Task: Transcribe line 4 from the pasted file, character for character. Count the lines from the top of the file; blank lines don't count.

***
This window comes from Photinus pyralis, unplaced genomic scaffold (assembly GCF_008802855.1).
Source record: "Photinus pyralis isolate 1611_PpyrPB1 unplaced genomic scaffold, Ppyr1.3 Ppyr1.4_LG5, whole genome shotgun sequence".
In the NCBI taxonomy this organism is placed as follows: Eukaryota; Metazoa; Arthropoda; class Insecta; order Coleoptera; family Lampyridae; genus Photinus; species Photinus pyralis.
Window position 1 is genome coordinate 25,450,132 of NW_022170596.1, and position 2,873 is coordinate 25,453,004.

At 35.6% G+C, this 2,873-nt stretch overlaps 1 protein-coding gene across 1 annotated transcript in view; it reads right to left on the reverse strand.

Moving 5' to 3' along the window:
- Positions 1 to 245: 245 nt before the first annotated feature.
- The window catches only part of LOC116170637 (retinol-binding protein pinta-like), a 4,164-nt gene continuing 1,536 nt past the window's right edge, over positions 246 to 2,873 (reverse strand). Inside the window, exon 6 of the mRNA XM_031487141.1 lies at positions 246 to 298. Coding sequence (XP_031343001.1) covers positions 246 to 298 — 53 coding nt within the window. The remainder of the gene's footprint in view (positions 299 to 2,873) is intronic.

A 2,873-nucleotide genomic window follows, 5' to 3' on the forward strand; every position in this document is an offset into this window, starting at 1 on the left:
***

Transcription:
Window position 1 is genome coordinate 25,450,132 of NW_022170596.1, and position 2,873 is coordinate 25,453,004.